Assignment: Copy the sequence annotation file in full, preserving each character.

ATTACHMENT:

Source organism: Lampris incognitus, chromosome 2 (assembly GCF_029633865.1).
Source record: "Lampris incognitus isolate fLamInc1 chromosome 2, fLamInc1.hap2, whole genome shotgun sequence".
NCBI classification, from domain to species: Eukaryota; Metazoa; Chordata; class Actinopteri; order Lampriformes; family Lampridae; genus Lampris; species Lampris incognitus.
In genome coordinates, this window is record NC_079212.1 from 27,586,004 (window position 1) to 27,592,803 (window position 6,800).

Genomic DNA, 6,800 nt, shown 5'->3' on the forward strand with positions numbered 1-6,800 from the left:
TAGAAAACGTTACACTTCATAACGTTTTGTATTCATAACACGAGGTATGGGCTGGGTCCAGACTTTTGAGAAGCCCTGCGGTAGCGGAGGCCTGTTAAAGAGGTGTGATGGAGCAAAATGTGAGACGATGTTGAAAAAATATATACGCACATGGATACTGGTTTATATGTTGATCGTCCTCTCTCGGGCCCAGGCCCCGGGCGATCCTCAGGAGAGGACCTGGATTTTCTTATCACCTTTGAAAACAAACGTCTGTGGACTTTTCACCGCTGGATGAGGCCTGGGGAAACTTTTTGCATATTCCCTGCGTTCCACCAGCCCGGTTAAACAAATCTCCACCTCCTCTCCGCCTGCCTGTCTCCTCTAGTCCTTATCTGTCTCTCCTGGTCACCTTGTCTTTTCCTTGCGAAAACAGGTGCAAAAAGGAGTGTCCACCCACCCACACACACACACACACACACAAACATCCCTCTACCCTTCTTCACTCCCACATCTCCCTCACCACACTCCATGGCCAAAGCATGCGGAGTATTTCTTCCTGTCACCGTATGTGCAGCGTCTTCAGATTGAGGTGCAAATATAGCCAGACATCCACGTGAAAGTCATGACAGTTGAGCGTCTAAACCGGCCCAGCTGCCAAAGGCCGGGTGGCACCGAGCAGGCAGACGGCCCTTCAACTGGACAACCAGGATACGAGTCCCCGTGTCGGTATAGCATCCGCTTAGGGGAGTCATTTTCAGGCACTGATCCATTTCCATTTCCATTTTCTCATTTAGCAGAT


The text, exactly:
Source organism: Lampris incognitus, chromosome 2 (assembly GCF_029633865.1).
Source record: "Lampris incognitus isolate fLamInc1 chromosome 2, fLamInc1.hap2, whole genome shotgun sequence".
NCBI classification, from domain to species: Eukaryota; Metazoa; Chordata; class Actinopteri; order Lampriformes; family Lampridae; genus Lampris; species Lampris incognitus.
In genome coordinates, this window is record NC_079212.1 from 27,586,004 (window position 1) to 27,592,803 (window position 6,800).

Genomic DNA, 6,800 nt, shown 5'->3' on the forward strand with positions numbered 1-6,800 from the left:
TAGAAAACGTTACACTTCATAACGTTTTGTATTCATAACACGAGGTATGGGCTGGGTCCAGACTTTTGAGAAGCCCTGCGGTAGCGGAGGCCTGTTAAAGAGGTGTGATGGAGCAAAATGTGAGACGATGTTGAAAAAATATATACGCACATGGATACTGGTTTATATGTTGATCGTCCTCTCTCGGGCCCAGGCCCCGGGCGATCCTCAGGAGAGGACCTGGATTTTCTTATCACCTTTGAAAACAAACGTCTGTGGACTTTTCACCGCTGGATGAGGCCTGGGGAAACTTTTTGCATATTCCCTGCGTTCCACCAGCCCGGTTAAACAAATCTCCACCTCCTCTCCGCCTGCCTGTCTCCTCTAGTCCTTATCTGTCTCTCCTGGTCACCTTGTCTTTTCCTTGCGAAAACAGGTGCAAAAAGGAGTGTCCACCCACCCACACACACACACACACACACAAACATCCCTCTACCCTTCTTCACTCCCACATCTCCCTCACCACACTCCATGGCCAAAGCATGCGGAGTATTTCTTCCTGTCACCGTATGTGCAGCGTCTTCAGATTGAGGTGCAAATATAGCCAGACATCCACGTGAAAGTCATGACAGTTGAGCGTCTAAACCGGCCCAGCTGCCAAAGGCCGGGTGGCACCGAGCAGGCAGACGGCCCTTCAACTGGACAACCAGGATACGAGTCCCCGTGTCGGTATAGCATCCGCTTAGGGGAGTCATTTTCAGGCACTGATCCATTTCCATTTCCATTTTCTCATTTAGCAGAT